Pushing Boundaries


I found this article http://www.guardian.co.uk/stage/theatreblog/2013/feb/20/how-far-should-theatre-push-us on How Far Should Theatre push us the other week. It was a description about In Between Time festival, in Bristol. This festival since reading about it has been stuck in my brain. The focus of the programming was intimacy. Reading about it made me wish I was there to witness firsthand and develop my opinion about it. In the article Lyn Gardner described some theatre firsts for me onstage: "Over in the more conventional theatre spaces there was intimacy of the genital kind. In How To Become a Cupcake, the self-styled Famous Lauren Barri Holstein inserted a Twister lolly into her vagina and spent several minutes melting it with a hairdryer. Kein Applaus Fur Scheisse, by two young graduates from the School for New Dance Development in Amsterdam, contained a sequence in which the boy vomited bright blue liquid over the girl's stomach, before urinating directly into her mouth." I scoured the rest of the article hoping to put the vagina sucker and vomit, urinating boy in some type of context because that is immediately where my brain demanded to see WHY these devices were used on stage. I went to the shows' sites and found that How To Become a Cupcake "plays with and against visual fetishizations of the female body." While the other piece, Kein Aplaus Fur Scheisse, "flirt with the limits of each other and with everything that is possible onstage. The result is a surprising and rich portrait of contemporary pop culture." So in all honesty this still didn't answer the need I had for a reason of the extremes used in their art. But then that made me question myself... does there have to be reason for the action? Does the reason behind it make it art or the act itself? What makes art? What is pushing the boundaries and what is shock value? It made me think of one of my favorite quotes which is by Pablo Picasso, "The purpose of art is washing the dust of daily life off our souls." Art should inspire and that inspiration is due to the artist's vision. There is awe, beauty, peace, fear and an array of other emotions art can invoke. As a director, I am drawn to pieces that make me examine myself and the world around me and because of that there is an eagerness in me to share that story with audiences. A glimpse of one moment in the piece makes it too hard for me to evaluate what the work is about. It brought up questions for me and also some disturbing visuals though. I want next time to be able hop on a plane and attend the festival myself so I can really assess the work!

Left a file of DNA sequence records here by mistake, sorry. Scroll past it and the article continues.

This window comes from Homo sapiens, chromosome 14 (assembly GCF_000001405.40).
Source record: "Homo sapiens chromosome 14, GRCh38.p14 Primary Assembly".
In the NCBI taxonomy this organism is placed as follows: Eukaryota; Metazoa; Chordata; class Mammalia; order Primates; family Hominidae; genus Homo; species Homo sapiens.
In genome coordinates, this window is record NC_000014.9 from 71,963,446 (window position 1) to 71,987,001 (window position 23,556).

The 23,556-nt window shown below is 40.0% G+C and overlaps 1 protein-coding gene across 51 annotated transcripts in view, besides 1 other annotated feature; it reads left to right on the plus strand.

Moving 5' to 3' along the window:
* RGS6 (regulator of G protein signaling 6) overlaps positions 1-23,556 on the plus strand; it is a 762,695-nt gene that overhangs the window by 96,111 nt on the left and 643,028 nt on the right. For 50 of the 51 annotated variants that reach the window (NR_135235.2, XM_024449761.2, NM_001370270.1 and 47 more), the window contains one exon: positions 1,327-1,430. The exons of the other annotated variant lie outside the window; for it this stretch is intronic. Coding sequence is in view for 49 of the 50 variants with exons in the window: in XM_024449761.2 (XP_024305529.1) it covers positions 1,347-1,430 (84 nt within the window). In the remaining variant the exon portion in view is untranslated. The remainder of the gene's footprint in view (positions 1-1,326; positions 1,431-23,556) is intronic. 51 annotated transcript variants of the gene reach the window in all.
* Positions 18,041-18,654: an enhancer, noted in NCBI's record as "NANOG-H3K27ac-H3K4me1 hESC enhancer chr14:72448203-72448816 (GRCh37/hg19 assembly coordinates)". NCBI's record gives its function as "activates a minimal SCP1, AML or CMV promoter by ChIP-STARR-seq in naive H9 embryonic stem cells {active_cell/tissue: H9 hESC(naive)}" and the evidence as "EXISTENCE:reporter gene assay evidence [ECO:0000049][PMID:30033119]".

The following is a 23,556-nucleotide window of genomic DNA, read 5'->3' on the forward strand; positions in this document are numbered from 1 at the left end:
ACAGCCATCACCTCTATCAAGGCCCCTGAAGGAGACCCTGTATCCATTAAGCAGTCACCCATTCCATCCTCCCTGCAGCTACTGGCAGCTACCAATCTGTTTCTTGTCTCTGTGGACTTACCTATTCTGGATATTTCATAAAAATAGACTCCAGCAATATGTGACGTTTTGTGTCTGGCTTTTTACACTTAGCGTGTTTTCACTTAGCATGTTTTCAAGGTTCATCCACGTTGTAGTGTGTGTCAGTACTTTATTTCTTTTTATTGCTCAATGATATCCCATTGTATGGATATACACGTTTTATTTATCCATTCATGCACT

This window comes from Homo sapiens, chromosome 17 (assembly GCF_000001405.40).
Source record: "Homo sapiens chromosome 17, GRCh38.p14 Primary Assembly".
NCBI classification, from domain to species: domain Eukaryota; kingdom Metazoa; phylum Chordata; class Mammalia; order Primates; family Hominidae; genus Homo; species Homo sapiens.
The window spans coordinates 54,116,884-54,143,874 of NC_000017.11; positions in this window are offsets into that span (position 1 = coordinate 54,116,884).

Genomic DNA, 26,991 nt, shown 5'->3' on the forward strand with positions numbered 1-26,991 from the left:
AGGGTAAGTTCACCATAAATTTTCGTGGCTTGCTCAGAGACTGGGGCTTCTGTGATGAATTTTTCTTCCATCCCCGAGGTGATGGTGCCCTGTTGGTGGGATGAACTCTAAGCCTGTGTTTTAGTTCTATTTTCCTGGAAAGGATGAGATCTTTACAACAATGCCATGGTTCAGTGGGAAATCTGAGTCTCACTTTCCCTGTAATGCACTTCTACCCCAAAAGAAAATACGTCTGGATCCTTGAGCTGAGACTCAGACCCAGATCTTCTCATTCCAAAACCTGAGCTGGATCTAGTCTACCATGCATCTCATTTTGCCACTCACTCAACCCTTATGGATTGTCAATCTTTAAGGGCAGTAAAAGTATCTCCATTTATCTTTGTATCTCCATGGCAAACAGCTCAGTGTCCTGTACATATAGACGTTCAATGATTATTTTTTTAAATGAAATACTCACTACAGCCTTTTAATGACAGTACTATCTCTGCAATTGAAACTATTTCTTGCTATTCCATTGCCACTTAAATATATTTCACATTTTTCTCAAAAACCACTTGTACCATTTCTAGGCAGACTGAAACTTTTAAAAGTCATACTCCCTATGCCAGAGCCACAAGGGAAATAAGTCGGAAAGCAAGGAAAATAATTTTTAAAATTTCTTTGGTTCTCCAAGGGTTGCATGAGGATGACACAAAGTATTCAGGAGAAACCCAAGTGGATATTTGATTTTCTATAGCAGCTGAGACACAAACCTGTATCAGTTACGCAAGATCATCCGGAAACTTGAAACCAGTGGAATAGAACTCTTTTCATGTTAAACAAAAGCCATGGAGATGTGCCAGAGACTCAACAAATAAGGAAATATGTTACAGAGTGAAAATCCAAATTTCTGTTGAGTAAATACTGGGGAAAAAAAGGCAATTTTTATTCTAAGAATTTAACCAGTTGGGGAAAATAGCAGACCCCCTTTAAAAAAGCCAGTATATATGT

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MELODY ERFANI